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by Elise

Your Friend As Your Officiant

Thursday, March 7th, 2019

Several clients have considered and asked my advice on a friend or family member serving as the officiant at their wedding. My answer is always the same: What an amazing way to personalize this important day!

Now, I am not usually in favor of giving friends and family “tasks” for your wedding, but this is one instance that I break my own rule. I can’t think of anything more special to a couple than to have the people who know you the best presiding over your ceremony at the moment that you are married.

So, what do you do if the person you would like to officiate your wedding is not a minister or judge? The laws vary from state to state, but I will let you know what the rules are in Franklin County, Ohio.

In Ohio, the only people who can solemnize a marriage are:

  1. An ordained minister or officiant registered with the Secretary of State of Ohio
  2. A judge
  3. A mayor (in Franklin County, Ohio)
  4. The Superintendent of the State School for the Deaf

For a friend or family member, they are most likely going to fall into option 1 on this list. So the first step is to become ordained online. The easiest way to do this is through the Universal Life Church Monestery website. Once your officiant fills out and submits the application, he/she will receive a confirmation email that serves as receipt of ordination. Additional credentials can also be ordered through this website that you will need to present to the Secretary of State of Ohio. It’s a relatively simple process.

Once your officiant receives confirmation, the next step is to register with the state of Ohio. Most of this process can be completed online, or you can simply contact the Secretary of State of Ohio’s office and let them know that you are planning to officiate a wedding in Ohio. You will be required to register, which involves filling out an application (available online), submitting your credentials, and paying a $10 filing fee.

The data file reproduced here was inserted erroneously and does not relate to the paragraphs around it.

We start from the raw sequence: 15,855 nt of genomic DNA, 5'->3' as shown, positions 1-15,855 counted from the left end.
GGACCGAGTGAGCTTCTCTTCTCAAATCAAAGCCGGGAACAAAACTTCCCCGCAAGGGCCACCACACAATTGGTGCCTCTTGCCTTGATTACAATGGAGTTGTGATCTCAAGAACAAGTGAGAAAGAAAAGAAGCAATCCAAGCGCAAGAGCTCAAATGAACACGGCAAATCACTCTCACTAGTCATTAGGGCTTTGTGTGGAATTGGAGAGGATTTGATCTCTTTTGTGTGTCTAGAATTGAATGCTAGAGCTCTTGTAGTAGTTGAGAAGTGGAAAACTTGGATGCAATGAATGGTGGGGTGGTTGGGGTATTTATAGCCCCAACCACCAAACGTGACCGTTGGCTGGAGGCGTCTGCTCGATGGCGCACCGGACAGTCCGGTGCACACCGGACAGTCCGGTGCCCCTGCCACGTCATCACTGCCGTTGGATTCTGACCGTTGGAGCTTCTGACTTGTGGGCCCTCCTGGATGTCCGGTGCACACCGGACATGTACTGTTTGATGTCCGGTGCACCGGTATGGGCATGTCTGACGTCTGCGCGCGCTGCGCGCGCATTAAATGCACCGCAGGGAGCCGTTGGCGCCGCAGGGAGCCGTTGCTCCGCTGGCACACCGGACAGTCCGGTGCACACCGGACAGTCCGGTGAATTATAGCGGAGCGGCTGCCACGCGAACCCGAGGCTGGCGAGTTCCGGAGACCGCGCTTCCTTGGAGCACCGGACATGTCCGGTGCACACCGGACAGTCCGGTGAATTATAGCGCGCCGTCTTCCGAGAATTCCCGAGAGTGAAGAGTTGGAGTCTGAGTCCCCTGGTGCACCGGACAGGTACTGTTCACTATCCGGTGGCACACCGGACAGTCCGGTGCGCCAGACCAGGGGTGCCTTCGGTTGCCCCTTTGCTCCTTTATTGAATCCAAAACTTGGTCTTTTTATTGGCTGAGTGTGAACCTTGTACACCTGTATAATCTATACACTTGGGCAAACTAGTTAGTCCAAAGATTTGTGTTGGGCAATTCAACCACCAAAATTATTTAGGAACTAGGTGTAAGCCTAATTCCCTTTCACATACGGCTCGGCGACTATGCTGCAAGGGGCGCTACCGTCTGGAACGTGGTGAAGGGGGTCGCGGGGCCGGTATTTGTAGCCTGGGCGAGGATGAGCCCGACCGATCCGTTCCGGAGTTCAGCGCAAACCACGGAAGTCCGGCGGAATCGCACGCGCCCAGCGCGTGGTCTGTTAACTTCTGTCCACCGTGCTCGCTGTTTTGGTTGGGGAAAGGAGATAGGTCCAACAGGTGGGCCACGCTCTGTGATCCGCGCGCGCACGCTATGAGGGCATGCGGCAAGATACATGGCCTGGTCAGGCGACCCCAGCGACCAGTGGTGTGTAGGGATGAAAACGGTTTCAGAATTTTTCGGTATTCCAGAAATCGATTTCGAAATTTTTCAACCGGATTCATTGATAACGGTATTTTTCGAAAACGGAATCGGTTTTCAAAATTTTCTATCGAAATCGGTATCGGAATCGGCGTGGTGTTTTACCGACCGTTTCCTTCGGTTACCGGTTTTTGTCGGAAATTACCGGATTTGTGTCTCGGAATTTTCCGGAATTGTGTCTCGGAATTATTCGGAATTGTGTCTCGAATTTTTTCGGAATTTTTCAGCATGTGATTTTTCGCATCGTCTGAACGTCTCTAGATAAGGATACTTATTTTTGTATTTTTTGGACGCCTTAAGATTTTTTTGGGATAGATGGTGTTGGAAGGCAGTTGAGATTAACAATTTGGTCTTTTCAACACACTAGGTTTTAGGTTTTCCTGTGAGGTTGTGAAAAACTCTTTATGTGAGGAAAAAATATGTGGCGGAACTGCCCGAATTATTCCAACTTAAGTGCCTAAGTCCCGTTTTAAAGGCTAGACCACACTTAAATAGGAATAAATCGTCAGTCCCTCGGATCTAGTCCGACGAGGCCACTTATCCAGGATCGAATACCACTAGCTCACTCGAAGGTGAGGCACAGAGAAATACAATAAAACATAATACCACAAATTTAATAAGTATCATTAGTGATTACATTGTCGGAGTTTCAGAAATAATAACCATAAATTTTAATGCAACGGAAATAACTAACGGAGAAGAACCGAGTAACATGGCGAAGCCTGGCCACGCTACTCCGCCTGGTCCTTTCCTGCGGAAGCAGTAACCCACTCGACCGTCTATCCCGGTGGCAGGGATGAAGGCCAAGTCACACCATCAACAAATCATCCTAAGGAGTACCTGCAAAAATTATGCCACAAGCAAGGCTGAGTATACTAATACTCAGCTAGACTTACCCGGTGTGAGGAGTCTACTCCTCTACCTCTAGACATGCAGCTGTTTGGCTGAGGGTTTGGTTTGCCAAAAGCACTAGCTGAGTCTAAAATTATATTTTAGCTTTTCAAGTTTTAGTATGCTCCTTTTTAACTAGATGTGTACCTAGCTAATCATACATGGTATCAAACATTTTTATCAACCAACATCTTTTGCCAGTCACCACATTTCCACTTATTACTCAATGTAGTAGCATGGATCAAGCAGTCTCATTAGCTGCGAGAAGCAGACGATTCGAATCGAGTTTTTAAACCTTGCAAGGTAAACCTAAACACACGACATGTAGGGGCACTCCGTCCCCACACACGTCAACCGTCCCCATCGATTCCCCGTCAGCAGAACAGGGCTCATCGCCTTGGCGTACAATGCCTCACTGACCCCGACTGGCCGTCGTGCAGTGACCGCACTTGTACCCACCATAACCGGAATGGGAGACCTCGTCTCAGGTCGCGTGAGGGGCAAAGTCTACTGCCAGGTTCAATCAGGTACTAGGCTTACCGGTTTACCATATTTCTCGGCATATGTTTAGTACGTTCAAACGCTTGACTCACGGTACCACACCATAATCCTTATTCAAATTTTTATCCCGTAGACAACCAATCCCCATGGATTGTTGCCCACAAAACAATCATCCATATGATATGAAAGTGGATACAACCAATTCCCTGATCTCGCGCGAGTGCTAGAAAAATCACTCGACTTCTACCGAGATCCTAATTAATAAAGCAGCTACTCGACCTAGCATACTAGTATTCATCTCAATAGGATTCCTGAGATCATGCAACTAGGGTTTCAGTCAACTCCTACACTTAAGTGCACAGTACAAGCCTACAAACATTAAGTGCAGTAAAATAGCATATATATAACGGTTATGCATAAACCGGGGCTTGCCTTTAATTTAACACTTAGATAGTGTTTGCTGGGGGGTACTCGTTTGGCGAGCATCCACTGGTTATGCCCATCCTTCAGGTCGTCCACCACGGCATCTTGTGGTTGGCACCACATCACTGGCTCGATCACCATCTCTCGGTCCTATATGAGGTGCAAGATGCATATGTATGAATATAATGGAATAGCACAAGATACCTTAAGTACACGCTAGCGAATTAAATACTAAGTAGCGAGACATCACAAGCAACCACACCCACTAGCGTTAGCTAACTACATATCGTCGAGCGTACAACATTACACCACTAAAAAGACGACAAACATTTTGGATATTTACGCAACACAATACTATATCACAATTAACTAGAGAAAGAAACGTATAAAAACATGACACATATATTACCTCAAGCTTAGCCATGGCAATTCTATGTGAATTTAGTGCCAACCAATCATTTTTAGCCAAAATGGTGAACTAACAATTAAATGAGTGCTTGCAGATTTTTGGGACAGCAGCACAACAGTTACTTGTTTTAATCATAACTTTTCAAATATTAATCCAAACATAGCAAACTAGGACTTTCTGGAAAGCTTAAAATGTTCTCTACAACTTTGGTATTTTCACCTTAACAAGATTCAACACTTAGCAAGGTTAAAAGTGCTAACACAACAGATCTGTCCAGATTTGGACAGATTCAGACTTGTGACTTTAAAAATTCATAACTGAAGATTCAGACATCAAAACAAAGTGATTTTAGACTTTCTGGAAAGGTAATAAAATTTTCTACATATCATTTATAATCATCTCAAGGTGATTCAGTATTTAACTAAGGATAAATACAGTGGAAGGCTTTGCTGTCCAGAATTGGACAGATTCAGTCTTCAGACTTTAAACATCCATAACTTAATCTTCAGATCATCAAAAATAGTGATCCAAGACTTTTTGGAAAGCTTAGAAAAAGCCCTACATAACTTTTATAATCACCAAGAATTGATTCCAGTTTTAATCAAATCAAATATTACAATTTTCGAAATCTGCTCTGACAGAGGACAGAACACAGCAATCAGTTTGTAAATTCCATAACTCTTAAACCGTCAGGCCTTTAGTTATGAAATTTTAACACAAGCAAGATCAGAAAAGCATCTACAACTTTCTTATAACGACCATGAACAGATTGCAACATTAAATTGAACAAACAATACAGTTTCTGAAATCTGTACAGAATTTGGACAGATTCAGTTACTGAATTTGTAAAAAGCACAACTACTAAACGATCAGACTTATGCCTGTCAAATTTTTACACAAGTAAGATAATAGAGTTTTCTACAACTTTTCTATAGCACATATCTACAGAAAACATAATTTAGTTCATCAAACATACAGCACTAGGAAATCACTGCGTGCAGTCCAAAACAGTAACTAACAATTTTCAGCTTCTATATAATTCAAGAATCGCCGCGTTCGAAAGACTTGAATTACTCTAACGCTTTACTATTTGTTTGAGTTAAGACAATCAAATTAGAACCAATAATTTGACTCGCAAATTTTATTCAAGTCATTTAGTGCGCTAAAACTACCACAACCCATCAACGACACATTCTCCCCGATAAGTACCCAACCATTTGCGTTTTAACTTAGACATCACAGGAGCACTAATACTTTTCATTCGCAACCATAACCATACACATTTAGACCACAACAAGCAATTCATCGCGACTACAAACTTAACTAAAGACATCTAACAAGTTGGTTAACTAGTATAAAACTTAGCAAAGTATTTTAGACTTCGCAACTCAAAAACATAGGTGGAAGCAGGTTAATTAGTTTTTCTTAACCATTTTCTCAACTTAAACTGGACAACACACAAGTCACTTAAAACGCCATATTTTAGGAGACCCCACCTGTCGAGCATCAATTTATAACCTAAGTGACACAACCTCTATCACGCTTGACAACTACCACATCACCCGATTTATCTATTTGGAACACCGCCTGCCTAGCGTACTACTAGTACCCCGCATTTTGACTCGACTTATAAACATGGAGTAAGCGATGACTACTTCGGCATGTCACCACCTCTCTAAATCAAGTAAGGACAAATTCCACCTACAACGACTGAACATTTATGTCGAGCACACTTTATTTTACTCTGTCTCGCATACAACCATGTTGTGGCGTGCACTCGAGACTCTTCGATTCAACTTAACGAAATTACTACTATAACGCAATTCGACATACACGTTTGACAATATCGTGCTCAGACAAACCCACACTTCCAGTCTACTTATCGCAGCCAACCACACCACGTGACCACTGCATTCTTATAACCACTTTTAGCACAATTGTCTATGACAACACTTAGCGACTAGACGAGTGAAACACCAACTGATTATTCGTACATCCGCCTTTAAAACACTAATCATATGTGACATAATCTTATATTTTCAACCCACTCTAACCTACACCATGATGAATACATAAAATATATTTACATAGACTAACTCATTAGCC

And then you wait…

Once your application and credentials have been reviewed and confirmed, the office will issue a license and proof of registration. And now it’s official! You can begin working with your officiant on the details and personalization of your wedding ceremony together.

The main thing to remember is: do not wait until the last minute. This process should begin 9 months to a year prior to the wedding, so that it is off of your “to-do” list well in advance. You cannot rush the Secretary of State and planning ahead can eliminate any unnecessary stress.

Photographer: Aperture

Photographer: Ali Bonamo Photography

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    March 1st, 2019 at 7:31 pm

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